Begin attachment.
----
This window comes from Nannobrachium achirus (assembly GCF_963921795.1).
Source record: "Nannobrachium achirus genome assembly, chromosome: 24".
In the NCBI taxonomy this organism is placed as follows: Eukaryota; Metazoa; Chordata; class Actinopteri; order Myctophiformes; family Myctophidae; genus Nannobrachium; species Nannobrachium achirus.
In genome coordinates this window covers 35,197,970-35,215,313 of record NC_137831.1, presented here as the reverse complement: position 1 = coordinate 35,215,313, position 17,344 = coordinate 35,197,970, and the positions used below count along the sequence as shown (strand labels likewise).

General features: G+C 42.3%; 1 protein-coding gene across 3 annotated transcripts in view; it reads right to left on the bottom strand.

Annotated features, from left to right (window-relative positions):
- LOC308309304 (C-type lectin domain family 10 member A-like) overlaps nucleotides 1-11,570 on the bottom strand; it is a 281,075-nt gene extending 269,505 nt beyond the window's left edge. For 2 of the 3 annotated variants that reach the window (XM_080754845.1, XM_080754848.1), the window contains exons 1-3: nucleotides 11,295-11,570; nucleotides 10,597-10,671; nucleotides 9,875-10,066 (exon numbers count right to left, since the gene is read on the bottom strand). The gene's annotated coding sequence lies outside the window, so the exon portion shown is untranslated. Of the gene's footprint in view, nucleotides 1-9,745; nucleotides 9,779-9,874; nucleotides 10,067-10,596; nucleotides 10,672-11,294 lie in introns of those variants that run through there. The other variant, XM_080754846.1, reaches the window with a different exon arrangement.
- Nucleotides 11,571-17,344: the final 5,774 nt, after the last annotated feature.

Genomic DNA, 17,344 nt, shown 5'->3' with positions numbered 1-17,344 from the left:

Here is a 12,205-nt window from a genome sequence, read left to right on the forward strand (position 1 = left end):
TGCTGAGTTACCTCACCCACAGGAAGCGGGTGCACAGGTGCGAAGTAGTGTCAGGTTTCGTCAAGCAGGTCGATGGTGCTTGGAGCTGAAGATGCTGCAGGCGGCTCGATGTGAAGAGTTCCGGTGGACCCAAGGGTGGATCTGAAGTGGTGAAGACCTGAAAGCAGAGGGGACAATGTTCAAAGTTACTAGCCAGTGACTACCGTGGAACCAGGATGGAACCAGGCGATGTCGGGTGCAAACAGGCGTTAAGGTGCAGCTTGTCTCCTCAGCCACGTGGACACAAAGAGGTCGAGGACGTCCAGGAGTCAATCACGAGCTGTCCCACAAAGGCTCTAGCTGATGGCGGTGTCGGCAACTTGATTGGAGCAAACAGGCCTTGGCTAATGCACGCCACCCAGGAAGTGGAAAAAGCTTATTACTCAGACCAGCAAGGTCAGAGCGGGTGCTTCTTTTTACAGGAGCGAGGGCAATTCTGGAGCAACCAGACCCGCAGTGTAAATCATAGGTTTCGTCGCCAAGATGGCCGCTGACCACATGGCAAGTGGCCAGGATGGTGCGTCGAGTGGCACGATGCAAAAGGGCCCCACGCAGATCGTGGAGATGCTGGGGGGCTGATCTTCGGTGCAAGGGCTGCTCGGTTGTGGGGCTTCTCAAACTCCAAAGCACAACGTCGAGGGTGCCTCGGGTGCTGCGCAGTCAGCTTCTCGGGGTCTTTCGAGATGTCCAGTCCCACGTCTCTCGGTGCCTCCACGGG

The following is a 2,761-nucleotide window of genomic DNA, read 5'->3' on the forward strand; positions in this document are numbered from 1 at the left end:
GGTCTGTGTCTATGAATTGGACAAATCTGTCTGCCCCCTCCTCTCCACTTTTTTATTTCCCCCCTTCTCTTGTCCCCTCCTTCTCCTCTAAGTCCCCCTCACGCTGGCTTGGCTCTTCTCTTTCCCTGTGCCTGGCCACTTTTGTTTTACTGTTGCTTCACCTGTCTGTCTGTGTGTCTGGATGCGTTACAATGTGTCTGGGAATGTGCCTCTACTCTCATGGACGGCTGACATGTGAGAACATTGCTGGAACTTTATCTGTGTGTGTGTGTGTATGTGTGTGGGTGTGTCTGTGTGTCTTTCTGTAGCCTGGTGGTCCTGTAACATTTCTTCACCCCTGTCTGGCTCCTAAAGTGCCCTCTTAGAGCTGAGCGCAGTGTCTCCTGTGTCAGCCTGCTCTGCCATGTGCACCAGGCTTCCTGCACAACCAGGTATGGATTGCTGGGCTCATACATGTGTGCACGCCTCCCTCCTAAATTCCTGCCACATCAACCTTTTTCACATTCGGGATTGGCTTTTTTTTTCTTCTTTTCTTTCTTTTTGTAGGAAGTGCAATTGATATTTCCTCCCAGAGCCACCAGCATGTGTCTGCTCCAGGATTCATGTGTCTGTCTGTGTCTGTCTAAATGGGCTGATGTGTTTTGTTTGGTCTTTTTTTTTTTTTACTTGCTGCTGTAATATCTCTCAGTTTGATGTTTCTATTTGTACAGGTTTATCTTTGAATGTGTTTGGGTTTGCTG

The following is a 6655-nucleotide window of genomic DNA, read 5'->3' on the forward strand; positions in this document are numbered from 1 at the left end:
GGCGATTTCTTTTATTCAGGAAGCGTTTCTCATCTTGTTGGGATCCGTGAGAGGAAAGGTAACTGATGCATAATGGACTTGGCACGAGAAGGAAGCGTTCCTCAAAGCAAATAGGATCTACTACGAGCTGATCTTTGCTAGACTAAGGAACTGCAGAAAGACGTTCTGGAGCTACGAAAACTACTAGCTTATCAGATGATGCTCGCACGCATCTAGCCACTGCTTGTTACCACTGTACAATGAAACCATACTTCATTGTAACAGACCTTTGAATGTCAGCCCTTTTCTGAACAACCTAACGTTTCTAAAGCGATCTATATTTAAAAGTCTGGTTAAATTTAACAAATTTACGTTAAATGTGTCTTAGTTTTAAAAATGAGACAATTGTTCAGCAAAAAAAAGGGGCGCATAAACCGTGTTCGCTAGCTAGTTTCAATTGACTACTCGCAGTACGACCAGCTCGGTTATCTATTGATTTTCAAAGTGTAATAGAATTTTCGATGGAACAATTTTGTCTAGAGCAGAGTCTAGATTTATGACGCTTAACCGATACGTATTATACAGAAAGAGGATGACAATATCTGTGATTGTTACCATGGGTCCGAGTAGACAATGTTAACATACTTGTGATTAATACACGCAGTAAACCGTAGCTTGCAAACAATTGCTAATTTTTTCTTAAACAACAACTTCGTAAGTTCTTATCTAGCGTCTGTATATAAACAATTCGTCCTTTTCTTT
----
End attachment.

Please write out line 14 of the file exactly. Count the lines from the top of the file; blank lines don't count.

The following is a 6655-nucleotide window of genomic DNA, read 5'->3' on the forward strand; positions in this document are numbered from 1 at the left end: